The zero deficiency theorem
*
Patrick De Leenheer
†
September 18, 2009
Abstract
We prove the zero deficiency theorem in Theorems 4 and 8 below.
1
Chemical reaction networks (CRN’s)
Notation
When
x, y
∈
R
n
, we abuse notation and define the vector
xy
by taking entrywise
products of the vectors
x
and
y
. The natural inner product of two vectors
x
and
y
in the Euclidean
space
R
n
is denoted as
< x, y >
.
When
x
∈
int(
R
n
+
), we let ln(
x
) denote the
n
vector obtained from
x
by taking entrywise
natural logarithms. Similarly, for
y
∈
R
n
, we let e
y
denote the
n
vector obtained from
y
by taking
entrywise exponentials. If
x
∈
R
n
+
and
a
∈
Z
n
+
, then we define
x
a
:=
n
Y
i
=1
x
a
i
i
,
where we define 0
a
i
:= 1 if
a
i
>
0 and
x
0
i
:= 1 for all
x
i
≥
0.
A CRN is given by a set of
r
reactions between
p
complexes involving
n
species. Each complex
is a linear combination of the species with nonnegative integer coefficients. The concentrations
obey:
˙
x
=
SER
(
x
)
,
(1)
where
S
is a
n
×
p
matrix in which the
j
th column contains the stoichiometric coefficients of the
species in the
j
th complex, and
E
describes the reactions taking place between the complexes.
This matrix is a
p
×
r
matrix for which each column corresponds to a unique reaction, and it has
exactly one entry equal to +1, one entry equal to

1 and the other entries equal to 0. The
i
th
entry of the
k
th column of
E
is

1 (+1) if the
k
th reaction has the
i
th complex as its reaction
(product) complex. Notice in particular that all columns of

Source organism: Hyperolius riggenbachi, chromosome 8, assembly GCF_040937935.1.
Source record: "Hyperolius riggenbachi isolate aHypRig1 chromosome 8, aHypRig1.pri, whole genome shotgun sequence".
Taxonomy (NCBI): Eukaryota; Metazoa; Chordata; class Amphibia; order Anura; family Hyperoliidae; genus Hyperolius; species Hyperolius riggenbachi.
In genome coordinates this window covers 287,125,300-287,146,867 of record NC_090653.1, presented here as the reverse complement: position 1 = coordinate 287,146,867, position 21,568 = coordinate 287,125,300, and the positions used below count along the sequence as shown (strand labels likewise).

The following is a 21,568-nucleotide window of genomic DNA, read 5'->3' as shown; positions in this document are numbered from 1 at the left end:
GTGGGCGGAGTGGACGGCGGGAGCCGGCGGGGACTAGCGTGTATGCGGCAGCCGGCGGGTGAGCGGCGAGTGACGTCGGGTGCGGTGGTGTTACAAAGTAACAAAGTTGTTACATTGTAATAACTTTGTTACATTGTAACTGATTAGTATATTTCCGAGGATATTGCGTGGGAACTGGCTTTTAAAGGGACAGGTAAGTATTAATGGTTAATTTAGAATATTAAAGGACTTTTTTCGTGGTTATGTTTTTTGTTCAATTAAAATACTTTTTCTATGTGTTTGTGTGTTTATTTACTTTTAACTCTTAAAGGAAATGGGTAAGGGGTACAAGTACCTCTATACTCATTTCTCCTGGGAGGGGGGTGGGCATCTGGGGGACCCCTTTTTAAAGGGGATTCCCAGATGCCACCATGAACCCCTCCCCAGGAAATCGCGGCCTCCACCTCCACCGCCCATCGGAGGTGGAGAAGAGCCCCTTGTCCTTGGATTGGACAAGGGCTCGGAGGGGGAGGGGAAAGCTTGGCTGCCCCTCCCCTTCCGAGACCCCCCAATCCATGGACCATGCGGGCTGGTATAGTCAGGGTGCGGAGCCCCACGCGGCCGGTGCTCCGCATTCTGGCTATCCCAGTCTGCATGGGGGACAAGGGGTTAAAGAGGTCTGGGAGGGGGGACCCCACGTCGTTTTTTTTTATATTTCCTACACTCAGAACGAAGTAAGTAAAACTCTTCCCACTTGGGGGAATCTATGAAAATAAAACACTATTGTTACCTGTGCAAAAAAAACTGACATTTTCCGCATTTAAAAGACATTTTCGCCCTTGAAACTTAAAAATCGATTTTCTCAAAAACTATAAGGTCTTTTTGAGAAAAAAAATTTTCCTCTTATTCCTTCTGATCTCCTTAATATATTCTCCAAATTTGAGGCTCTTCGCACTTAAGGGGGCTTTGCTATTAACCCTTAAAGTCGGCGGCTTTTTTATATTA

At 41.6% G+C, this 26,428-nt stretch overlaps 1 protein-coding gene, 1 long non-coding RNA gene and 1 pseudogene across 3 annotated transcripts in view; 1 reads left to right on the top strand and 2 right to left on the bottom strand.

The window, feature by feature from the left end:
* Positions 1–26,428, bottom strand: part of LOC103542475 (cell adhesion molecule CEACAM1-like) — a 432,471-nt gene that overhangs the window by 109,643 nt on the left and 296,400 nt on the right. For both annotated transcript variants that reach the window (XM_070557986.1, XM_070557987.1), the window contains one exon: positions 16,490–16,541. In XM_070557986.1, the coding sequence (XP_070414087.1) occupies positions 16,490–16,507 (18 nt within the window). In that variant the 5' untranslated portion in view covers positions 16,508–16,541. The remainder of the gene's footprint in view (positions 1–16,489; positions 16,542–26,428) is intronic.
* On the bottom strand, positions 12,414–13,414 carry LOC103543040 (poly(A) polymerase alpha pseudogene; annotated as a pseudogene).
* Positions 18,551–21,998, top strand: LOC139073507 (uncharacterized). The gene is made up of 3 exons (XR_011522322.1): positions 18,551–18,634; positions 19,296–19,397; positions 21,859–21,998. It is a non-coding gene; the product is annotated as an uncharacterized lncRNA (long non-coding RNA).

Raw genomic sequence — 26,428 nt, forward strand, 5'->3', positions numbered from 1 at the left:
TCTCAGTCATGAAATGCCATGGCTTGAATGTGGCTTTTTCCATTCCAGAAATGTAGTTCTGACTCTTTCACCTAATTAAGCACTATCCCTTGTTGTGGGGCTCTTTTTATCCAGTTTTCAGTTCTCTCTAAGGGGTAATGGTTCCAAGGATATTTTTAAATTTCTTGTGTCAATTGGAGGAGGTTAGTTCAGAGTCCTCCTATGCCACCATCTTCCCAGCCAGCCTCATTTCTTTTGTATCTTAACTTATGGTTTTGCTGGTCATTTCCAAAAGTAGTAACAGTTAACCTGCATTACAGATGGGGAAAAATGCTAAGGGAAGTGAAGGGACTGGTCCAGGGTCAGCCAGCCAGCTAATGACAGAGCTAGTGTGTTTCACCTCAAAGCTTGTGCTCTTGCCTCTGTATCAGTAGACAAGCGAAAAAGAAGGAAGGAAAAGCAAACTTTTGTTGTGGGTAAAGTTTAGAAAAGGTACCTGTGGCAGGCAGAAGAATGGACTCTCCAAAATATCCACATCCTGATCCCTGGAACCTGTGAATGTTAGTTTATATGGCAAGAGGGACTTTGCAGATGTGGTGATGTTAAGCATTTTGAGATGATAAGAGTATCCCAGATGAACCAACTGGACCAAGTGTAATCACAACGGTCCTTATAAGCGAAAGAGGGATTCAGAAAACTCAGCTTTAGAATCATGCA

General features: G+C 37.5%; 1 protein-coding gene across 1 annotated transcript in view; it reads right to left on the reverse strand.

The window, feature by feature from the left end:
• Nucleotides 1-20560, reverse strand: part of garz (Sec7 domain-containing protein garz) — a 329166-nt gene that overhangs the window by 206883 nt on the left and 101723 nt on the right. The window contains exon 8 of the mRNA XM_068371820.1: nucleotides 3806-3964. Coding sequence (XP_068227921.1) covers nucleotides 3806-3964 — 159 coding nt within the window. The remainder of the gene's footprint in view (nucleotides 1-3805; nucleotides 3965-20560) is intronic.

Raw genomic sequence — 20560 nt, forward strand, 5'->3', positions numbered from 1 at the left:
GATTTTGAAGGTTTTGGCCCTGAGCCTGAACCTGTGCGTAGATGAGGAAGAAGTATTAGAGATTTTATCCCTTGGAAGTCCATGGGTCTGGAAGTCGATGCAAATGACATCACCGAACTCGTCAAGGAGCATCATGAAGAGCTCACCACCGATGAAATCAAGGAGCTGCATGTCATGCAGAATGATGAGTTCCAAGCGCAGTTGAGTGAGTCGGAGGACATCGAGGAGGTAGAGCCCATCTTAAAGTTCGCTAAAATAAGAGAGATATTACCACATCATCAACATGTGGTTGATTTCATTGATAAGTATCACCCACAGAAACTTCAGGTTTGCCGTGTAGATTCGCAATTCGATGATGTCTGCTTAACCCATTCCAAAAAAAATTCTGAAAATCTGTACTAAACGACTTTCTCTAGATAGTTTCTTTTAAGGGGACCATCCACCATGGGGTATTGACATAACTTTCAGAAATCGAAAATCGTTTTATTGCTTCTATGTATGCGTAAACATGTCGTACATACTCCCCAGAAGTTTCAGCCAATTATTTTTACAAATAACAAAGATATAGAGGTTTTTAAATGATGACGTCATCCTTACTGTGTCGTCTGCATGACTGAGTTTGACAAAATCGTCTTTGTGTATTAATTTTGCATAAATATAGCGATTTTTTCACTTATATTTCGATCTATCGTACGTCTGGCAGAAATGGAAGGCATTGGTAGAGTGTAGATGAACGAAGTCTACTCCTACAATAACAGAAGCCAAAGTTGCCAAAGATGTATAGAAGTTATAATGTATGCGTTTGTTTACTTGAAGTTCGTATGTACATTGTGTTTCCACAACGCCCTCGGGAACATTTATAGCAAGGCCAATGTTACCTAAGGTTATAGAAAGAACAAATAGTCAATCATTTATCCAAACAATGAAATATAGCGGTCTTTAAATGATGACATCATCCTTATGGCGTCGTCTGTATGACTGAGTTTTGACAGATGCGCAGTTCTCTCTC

E
add to 0:
1
T
E
= 0
.
Finally, the vector
R
(
x
) is the
r
vector containing the reaction rates of the various reactions. We
assume that this vector has nonnegative entries that depend in some sufficiently smooth way on
the state vector
x
, and that if
x
∈
int(
R
n
+
), then
R
(
x
)
>
0. In addition we assume that
R
i
(
x
) = 0
if
x
j
= 0 for some species
j
appearing in the reaction complex of reaction
i
.
This is a natural
assumption which simply expresses that the reaction does not take place if one of its reactants is
missing. As a consequence it is not hard to prove that
Fact 1.
R
n
+
is forward invariant for (1).
The proof is omitted but relies on the easily established fact that if
x
i
= 0, then the
i
th component
of the vector field of (1) is nonnegative. The geometrical interpretation of this condition is that
the vector field does not point away from
R
n
+
on its boundary. The result should now be intuitively
clear.
*
These notes were written for the graduate students of UF taking MAP 6487 Biomath Seminar I in the fall of
2009.
†
Email: [email protected] Department of Mathematics, University of Florida.
1
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By setting
Γ =
SE,
we obtain a second description for the evolution of the species concentrations:
˙
x
= Γ
R
(
x
)
(2)
The matrix Γ is usually called the stoichiometric matrix.
Perhaps this name should have been
reserved for the matrix
S
. Notice that every column of Γ is the differences of two columns of the
matrix
S
. For some purposes, description (1) is useful, but for others (2) is. Later we will see a
third way to represent the ODE for the concentrations.
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 Summer '06
 DeLeenheer
 Linear Algebra, Graph Theory, CRN, mass action kinetics

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